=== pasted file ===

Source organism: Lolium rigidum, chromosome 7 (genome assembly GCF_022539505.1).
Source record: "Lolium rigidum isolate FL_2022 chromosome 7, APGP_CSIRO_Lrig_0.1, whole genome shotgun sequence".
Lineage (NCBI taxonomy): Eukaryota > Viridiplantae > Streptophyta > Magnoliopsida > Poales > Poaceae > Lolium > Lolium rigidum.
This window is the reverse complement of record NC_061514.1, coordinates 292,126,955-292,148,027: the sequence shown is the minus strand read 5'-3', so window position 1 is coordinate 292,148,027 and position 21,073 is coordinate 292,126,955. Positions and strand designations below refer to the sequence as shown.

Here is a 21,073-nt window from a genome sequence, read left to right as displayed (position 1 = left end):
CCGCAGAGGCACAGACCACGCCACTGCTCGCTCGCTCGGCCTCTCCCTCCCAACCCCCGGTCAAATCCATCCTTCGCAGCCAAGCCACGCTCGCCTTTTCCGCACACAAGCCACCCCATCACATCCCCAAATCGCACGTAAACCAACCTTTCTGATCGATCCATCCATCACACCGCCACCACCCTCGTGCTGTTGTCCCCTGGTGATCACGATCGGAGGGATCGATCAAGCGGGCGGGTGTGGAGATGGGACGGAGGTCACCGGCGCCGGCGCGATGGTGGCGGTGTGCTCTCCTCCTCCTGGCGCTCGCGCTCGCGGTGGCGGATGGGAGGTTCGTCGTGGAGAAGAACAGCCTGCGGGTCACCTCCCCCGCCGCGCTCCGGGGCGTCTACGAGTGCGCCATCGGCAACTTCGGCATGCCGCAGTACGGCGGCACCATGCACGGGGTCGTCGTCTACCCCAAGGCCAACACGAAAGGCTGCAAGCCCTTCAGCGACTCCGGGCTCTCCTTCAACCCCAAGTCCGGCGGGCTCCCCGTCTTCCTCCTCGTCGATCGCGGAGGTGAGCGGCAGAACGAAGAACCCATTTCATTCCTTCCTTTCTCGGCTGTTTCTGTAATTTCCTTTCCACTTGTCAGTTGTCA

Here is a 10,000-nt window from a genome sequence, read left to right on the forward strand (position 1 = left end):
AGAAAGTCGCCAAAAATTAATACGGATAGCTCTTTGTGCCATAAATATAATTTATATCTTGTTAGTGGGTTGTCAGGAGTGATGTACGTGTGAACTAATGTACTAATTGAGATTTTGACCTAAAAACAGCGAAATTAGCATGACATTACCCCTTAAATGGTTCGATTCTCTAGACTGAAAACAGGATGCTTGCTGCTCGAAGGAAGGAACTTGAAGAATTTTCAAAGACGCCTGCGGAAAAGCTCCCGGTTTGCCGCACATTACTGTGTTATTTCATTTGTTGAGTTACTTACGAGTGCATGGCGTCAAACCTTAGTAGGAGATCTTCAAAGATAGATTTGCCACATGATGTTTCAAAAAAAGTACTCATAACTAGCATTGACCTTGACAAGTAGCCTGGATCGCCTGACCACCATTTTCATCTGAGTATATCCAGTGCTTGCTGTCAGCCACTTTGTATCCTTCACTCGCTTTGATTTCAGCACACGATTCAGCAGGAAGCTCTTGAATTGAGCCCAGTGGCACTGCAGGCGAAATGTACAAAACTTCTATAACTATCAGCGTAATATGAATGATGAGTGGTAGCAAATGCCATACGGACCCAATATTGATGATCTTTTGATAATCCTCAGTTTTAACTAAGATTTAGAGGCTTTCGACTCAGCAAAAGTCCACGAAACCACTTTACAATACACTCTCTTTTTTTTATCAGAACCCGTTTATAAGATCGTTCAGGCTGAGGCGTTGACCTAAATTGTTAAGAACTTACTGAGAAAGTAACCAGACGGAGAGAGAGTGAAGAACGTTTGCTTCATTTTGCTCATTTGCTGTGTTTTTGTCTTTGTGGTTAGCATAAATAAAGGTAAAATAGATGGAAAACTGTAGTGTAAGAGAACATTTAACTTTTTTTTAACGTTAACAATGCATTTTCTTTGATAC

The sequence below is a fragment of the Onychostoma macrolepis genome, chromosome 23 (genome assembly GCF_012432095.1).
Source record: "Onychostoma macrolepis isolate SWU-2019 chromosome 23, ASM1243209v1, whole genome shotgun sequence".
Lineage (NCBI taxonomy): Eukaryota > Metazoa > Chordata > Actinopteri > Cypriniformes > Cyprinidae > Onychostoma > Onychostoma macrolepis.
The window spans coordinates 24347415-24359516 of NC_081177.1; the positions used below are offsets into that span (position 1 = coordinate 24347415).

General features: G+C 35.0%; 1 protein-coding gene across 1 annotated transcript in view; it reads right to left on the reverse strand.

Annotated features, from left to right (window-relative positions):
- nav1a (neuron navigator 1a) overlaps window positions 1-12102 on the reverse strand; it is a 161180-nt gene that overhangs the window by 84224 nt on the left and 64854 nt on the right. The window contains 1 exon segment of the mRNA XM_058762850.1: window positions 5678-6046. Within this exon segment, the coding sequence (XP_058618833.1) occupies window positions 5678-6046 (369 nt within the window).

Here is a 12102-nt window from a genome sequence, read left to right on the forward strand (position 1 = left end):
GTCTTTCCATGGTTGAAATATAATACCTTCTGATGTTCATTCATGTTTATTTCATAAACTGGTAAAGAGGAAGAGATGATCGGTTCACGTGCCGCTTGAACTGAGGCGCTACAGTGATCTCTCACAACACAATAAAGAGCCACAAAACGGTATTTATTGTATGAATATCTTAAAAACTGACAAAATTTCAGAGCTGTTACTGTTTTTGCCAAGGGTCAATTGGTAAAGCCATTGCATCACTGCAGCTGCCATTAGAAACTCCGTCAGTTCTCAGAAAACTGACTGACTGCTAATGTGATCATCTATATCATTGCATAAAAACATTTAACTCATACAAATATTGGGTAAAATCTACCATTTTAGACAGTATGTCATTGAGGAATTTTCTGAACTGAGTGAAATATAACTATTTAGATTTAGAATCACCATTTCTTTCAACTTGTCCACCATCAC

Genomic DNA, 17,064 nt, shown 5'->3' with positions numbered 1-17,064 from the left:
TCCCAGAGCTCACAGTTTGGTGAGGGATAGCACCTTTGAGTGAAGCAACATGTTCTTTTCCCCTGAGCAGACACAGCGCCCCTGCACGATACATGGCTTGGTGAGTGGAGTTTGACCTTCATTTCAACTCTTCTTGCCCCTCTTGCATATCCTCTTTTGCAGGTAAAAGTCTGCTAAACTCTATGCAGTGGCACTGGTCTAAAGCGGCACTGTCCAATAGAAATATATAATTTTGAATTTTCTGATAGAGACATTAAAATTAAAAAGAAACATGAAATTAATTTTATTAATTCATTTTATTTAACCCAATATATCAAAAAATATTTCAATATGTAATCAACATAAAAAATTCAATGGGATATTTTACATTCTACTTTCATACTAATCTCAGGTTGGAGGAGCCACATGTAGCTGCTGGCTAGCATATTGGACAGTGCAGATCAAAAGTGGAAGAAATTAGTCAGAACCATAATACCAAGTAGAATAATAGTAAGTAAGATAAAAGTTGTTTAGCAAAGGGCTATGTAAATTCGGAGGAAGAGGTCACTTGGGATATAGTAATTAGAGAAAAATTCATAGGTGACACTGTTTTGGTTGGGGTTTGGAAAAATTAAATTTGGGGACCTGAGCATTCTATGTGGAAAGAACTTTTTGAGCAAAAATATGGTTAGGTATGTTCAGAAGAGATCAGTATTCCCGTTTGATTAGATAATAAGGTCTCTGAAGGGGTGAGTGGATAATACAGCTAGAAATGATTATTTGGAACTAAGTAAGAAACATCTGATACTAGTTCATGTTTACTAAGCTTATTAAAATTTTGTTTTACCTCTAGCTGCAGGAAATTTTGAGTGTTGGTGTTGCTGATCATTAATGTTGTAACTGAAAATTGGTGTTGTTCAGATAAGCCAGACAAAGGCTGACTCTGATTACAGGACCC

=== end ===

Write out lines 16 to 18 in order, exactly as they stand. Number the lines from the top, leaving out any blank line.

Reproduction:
Here is a 12102-nt window from a genome sequence, read left to right on the forward strand (position 1 = left end):
GTCTTTCCATGGTTGAAATATAATACCTTCTGATGTTCATTCATGTTTATTTCATAAACTGGTAAAGAGGAAGAGATGATCGGTTCACGTGCCGCTTGAACTGAGGCGCTACAGTGATCTCTCACAACACAATAAAGAGCCACAAAACGGTATTTATTGTATGAATATCTTAAAAACTGACAAAATTTCAGAGCTGTTACTGTTTTTGCCAAGGGTCAATTGGTAAAGCCATTGCATCACTGCAGCTGCCATTAGAAACTCCGTCAGTTCTCAGAAAACTGACTGACTGCTAATGTGATCATCTATATCATTGCATAAAAACATTTAACTCATACAAATATTGGGTAAAATCTACCATTTTAGACAGTATGTCATTGAGGAATTTTCTGAACTGAGTGAAATATAACTATTTAGATTTAGAATCACCATTTCTTTCAACTTGTCCACCATCAC

Genomic DNA, 17,064 nt, shown 5'->3' with positions numbered 1-17,064 from the left: